To paraphrase Mark Twain, reports of ethanol's death have been greatly exaggerated. Sure, VeraSun Energy (NYSE:VSE) hit a fresh 52-week low yesterday, but things don't look that grim for this formidable fuel furnisher.

The growth factor is certainly there. VeraSun reported a 113% spike in quarterly sales, while revenue for the full year ramped over 52%. Sagging ethanol prices -- down 9% for the year on average -- were no help, but VeraSun’s capacity additions were ample. Upon consummation of the firm's merger with US BioEnergy (NASDAQ:USBE), expected at the end of the month, VeraSun will be one of the true giants of the industry.

Size does indeed matter here. VeraSun has already demonstrated scale efficiencies, visible in various financial metrics. The firm's EBITDA margin for the year bested just about every conceivable comparable company, from Archer DanielsMidland (NYSE:ADM) to Valero Energy (NYSE:VLO). Then there's SG&A (selling, general, and administrative expenses) per gallon, a reasonable measure of an ethanol firm's organizational leanness. VeraSun whittled this figure nearly in half from the final quarter of 2006 to this most recent quarter.

Another element of efficiency, to take a longer view, is crop yield. Gene genie Monsanto (NYSE:MON) predicts a doubling of corn bushels per acre by 2030. Assuming a fixed level of non-ethanol demand, VeraSun estimates that this scientific advance will increase total bushels available for ethanol nearly fivefold. Importantly, that's without any increase in currently planted acreage.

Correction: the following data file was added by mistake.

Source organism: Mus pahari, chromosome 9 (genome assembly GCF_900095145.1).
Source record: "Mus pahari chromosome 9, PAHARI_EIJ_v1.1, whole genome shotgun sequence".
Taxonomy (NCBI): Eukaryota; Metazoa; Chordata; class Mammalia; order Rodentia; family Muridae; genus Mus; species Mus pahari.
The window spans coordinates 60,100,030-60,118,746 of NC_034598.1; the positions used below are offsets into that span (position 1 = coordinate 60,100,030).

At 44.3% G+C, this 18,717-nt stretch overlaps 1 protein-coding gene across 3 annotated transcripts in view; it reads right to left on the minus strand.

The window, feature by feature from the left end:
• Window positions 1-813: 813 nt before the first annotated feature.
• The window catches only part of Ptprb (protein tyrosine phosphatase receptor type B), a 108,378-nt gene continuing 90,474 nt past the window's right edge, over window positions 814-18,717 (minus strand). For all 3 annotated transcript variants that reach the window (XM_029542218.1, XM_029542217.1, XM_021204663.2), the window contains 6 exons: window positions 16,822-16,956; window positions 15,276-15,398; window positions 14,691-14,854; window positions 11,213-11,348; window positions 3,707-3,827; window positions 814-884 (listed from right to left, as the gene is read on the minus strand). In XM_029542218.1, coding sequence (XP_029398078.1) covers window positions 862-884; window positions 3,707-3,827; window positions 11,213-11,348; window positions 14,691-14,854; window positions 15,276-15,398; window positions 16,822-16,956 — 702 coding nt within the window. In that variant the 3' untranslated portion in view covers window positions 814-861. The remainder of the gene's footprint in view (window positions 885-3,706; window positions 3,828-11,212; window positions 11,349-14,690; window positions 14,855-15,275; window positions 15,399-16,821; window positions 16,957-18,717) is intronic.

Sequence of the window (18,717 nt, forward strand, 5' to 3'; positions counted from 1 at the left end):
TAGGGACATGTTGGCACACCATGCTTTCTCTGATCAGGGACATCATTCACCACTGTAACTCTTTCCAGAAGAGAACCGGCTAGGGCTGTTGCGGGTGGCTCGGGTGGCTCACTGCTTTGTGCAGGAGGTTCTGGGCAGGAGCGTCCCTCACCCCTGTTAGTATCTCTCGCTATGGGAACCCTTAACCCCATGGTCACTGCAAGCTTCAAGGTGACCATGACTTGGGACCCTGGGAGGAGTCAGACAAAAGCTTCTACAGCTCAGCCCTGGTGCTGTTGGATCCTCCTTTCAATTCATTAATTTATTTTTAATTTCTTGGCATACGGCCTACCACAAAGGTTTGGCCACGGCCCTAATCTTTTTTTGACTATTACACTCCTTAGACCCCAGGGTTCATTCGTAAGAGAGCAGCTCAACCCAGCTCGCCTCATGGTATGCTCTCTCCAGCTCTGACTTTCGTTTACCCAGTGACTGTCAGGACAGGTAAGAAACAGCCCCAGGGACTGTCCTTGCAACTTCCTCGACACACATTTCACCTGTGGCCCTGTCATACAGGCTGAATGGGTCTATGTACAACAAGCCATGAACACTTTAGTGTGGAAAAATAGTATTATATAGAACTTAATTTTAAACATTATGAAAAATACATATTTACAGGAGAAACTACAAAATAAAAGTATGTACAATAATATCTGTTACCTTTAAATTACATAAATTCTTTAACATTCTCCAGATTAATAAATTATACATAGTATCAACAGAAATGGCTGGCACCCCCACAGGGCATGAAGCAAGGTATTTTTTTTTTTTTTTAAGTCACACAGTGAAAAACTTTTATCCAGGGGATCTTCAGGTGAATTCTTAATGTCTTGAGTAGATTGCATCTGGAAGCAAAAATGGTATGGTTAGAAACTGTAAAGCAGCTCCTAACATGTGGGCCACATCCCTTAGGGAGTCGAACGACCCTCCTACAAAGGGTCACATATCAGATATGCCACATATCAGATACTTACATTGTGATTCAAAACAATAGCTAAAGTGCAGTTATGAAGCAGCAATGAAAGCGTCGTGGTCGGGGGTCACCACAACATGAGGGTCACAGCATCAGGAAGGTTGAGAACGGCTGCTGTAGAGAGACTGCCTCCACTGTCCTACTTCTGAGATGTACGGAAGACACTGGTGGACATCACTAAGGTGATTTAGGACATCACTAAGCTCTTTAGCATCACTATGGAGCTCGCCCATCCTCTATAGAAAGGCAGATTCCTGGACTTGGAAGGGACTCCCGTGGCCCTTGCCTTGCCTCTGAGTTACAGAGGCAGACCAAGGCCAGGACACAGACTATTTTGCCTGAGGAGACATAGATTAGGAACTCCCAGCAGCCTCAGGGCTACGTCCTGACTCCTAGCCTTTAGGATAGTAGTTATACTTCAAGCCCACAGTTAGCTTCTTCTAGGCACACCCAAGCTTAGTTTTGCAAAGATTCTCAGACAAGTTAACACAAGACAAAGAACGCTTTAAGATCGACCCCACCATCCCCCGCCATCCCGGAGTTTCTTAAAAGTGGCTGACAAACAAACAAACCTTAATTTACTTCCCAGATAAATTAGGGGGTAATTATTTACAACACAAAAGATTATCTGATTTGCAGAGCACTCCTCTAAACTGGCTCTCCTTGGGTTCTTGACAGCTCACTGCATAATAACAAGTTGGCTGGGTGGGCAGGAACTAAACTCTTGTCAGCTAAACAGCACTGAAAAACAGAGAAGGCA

Also critical is that VeraSun has no apparent liquidity issues standing in the way of its expansion. Recall that Aventine Renewable Energy (NYSE:AVR), with a fistful of frozen auction-rate securities, is stymied. I have no idea if these recently unmarketable securities are the cause of Pacific Ethanol's (NASDAQ:PEIX) recent reporting delay. We do know that VeraSun reported that out of $43 million in auction rates, it was able to unload $40 million at face value. Bravo to them for astutely managing shareholder money.

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